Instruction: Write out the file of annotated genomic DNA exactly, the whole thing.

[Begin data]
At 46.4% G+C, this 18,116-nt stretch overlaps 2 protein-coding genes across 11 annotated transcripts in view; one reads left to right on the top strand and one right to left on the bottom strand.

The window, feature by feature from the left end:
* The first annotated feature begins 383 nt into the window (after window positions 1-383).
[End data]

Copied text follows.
At 46.4% G+C, this 18,116-nt stretch overlaps 2 protein-coding genes across 11 annotated transcripts in view; one reads left to right on the top strand and one right to left on the bottom strand.

The window, feature by feature from the left end:
* The first annotated feature begins 383 nt into the window (after window positions 1-383).